Workshop 2: Recording Seaside Memories Project

Stafford Widows' Association : Distribution Workshop 5th June 2010

CLICK HERE for a PDF of the Seaside Memories Book or read it here

Open publication - Free publishing - More holidays

Conservatory: Shrewsbury Arms Stafford

Contributors hearing and seeing their stories in print for the first time.

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And this is how it all started . . .

Stafford Widows' Association - Trinity Church Hall, Stafford,

7th March 2009.

To listen to our stories click here 

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Beryl Talbot

Stafford Association of Widows

In 1948, when I was 15, I went camping for a week with the Girl Guides. We went to Mundesley-on-Sea on the north Norfolk coast. We teamed up with the Baptist Guides so about 36 of us caught the train from Stafford to Norwich. A local train took us on to Mundesley-on-Sea and then we walked from the station to the field where we were camping.

The tents were already up when we arrived. They were rather big tents; each big enough for six girls. We had to put all our bags and cases in our tents but not before we’d knocked four pegs into the ground and stacked the cases on top so they weren’t sitting on the grass. Then we all went down to the local farm, each with a sack. In the barn, we filled the sacks with straw to go under our groundsheets so they were a bit softer to lie on.

Some of our food was already in the camp for us but during the week, we did get other things from the farm. We made stews, salads and jacket potatoes, and had cornflakes and toast in the mornings.

Mundesley-on-Sea was a lovely place. We had some good times on the beach and a wonderful day in Norwich. The train we caught at the little station stopped at every village on the way. We went round the castle and saw all the sights, and there was a wonderful market with a sweet stall. We also went to the local church. As we walked down there together, everyone stood aside to let us go in. We felt very proud.

Each night we had a campfire and part of one of the songs we sang was:

Long, long worm a-crawling

Across the roof of our tent,

And the cold, cold water’s waiting

For us to take our morning dip,

And when I return, I find that worm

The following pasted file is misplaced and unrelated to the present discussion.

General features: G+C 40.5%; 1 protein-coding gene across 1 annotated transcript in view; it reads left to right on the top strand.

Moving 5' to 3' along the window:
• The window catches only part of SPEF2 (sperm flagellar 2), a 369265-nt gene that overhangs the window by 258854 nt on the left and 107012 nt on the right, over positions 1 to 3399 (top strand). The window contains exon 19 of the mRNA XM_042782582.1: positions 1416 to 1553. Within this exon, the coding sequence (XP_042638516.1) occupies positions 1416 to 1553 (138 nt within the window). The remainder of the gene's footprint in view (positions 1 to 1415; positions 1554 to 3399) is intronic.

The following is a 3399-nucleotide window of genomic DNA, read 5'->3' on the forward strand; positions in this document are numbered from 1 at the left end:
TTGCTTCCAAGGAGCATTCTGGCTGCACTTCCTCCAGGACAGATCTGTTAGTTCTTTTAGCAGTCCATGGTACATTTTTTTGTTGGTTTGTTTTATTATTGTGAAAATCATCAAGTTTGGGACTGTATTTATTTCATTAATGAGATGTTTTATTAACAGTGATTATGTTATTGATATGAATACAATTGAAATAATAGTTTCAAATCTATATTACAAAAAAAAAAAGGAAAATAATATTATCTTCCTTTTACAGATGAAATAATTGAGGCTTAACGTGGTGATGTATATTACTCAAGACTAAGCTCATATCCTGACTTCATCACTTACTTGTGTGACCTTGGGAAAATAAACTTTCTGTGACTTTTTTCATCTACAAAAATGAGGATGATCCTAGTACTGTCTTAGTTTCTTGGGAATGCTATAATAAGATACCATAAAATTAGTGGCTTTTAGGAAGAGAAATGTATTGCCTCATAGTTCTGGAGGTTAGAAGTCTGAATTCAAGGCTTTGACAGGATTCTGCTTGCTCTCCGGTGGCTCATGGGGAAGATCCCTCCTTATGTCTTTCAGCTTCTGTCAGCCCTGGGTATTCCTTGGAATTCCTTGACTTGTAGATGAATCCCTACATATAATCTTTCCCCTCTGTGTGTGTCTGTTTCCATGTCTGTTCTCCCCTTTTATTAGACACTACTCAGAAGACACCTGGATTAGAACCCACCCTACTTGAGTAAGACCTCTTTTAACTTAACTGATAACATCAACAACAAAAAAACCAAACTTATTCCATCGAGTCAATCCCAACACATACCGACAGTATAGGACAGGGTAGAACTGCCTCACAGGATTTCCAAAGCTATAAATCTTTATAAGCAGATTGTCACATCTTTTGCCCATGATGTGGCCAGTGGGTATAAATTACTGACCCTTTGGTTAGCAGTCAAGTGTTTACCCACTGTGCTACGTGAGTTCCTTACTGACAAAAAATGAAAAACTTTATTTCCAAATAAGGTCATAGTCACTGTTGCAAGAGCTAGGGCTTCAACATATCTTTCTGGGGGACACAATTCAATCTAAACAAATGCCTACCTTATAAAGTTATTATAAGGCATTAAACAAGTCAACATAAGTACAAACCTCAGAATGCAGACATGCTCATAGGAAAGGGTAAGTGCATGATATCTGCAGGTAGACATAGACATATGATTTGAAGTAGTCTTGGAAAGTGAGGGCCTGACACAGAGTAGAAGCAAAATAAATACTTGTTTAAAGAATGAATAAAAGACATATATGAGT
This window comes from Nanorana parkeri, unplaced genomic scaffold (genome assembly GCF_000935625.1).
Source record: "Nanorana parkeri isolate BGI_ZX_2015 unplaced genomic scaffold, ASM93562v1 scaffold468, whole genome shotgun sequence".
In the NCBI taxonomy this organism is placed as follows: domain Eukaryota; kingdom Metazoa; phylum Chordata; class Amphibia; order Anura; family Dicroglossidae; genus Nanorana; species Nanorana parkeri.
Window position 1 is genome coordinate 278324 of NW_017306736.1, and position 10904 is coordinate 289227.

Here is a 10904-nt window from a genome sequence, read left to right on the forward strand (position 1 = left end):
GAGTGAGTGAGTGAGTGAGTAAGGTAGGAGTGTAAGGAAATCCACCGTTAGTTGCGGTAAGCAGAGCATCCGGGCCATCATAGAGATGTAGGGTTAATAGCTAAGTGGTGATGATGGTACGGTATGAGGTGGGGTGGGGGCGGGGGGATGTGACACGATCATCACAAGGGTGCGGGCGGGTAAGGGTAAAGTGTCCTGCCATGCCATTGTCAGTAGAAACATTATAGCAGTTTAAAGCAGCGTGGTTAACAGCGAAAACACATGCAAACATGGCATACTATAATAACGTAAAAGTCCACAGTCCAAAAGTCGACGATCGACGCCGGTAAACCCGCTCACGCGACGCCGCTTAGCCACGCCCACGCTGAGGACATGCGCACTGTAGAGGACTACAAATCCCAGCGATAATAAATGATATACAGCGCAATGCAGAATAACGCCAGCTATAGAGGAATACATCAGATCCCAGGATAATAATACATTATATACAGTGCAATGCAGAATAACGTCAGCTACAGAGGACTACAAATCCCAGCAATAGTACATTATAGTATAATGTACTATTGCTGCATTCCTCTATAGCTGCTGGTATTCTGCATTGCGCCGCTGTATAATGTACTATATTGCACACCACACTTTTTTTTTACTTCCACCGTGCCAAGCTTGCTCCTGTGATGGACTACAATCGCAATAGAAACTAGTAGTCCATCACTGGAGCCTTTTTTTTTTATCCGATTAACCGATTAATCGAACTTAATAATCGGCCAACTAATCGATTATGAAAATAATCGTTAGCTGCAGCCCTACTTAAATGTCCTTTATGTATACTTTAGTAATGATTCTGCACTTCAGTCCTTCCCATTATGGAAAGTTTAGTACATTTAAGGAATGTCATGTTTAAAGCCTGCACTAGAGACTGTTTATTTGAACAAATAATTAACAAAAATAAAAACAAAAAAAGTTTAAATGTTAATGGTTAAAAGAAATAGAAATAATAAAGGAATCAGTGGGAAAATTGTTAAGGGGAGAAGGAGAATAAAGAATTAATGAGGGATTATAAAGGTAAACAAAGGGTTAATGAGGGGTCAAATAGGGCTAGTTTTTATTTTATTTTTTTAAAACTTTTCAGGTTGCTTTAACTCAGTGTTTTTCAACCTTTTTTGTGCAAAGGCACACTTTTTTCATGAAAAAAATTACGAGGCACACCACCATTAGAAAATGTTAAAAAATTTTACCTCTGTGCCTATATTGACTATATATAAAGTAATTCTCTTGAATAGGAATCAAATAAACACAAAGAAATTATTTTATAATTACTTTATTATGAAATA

Right on my pillow slip.

It was a fabulous holiday – except for one night. There was a terrific thunderstorm that lit up the tent. We were all frightened but one of the girls was terrified. She happened to be sleeping by the cases which had got metal locks on and she was scared stiff the lightening would strike them. She wanted to change places with someone else but no-one would let her. We all spent an uncomfortable night but next morning we woke up to gorgeous sunshine, went down to the beach and the thunderstorm was forgotten.


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Mary Hadley :  Stafford Association of Widows

I was born in 1918 in Tipton in the Black Country. My mother died when I was six months old and my father was left with five boys and two girls. An aunt took my older sister to Australia and I didn’t see her again until I was 14 when she came over to visit. I went to live with my father’s brother and his wife, who lived across the way. I was reared by them and always looked on them as my mother and father.

From the age of about five, my parents used to take me to Blackpool. Usually we went twice a year: in the summer and in the autumn for the illuminations. We kept a grocer’s shop which we closed down for the week. We would get on the train with our big cane basket that had a leather strap round it to hold it together. Our rooms in the boarding house had just one toilet on the landing and a washbasin in the bedroom with hot water available each morning. In those days you always provided your own food. You were given a portion of the sideboard where you kept your butter and milk, and all the perishable food like meat and vegetables were kept in the kitchen. You’d give the landlady what you wanted for each meal and she would cook it for you. 

Blackpool was famous for the Tower Circus which was always a very popular show with holidaymakers. We’d go there to see the wild animals and clowns, and to the Ballroom where the Tower organ played the music for dancing – proper dancing, not like the dancing people do today. But we spent most of our holiday on the sands where I enjoyed the donkey rides. I wore rubber knickers that you pulled up with a bib to keep your bottom half dry. Some people wore the old-fashioned bathing costumes that nearly came down to their knees and big rubber hats that covered their ears. Bathing machines, like chalets, were wheeled down to the shore so you could change in them. Blackpool was a much better place then than it is now. It was lovely and clean – and we did have nice summers.